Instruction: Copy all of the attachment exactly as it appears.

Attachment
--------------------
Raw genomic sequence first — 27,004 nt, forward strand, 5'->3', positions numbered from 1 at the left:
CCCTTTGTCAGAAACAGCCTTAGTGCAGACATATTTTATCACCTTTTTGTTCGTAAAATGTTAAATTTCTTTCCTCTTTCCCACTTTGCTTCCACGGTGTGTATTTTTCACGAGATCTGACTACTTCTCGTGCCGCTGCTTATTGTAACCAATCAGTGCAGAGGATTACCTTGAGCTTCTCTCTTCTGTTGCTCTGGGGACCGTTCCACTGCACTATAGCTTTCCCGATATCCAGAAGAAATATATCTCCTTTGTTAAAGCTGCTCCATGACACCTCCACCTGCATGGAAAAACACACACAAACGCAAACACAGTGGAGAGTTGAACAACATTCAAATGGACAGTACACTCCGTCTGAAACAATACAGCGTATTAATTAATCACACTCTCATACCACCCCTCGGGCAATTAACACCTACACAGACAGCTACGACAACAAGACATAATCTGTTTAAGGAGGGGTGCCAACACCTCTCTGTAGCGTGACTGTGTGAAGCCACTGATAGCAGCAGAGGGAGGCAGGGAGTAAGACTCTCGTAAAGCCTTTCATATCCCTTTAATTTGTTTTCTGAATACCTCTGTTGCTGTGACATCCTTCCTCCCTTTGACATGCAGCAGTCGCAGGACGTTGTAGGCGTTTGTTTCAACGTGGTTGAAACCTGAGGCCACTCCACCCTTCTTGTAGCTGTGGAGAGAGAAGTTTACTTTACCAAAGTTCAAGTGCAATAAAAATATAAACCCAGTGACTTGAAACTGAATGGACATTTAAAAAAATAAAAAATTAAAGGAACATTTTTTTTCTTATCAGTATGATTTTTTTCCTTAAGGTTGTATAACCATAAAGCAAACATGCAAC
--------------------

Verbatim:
Raw genomic sequence first — 27,004 nt, forward strand, 5'->3', positions numbered from 1 at the left:
CCCTTTGTCAGAAACAGCCTTAGTGCAGACATATTTTATCACCTTTTTGTTCGTAAAATGTTAAATTTCTTTCCTCTTTCCCACTTTGCTTCCACGGTGTGTATTTTTCACGAGATCTGACTACTTCTCGTGCCGCTGCTTATTGTAACCAATCAGTGCAGAGGATTACCTTGAGCTTCTCTCTTCTGTTGCTCTGGGGACCGTTCCACTGCACTATAGCTTTCCCGATATCCAGAAGAAATATATCTCCTTTGTTAAAGCTGCTCCATGACACCTCCACCTGCATGGAAAAACACACACAAACGCAAACACAGTGGAGAGTTGAACAACATTCAAATGGACAGTACACTCCGTCTGAAACAATACAGCGTATTAATTAATCACACTCTCATACCACCCCTCGGGCAATTAACACCTACACAGACAGCTACGACAACAAGACATAATCTGTTTAAGGAGGGGTGCCAACACCTCTCTGTAGCGTGACTGTGTGAAGCCACTGATAGCAGCAGAGGGAGGCAGGGAGTAAGACTCTCGTAAAGCCTTTCATATCCCTTTAATTTGTTTTCTGAATACCTCTGTTGCTGTGACATCCTTCCTCCCTTTGACATGCAGCAGTCGCAGGACGTTGTAGGCGTTTGTTTCAACGTGGTTGAAACCTGAGGCCACTCCACCCTTCTTGTAGCTGTGGAGAGAGAAGTTTACTTTACCAAAGTTCAAGTGCAATAAAAATATAAACCCAGTGACTTGAAACTGAATGGACATTTAAAAAAATAAAAAATTAAAGGAACATTTTTTTTCTTATCAGTATGATTTTTTTCCTTAAGGTTGTATAACCATAAAGCAAACATGCAAC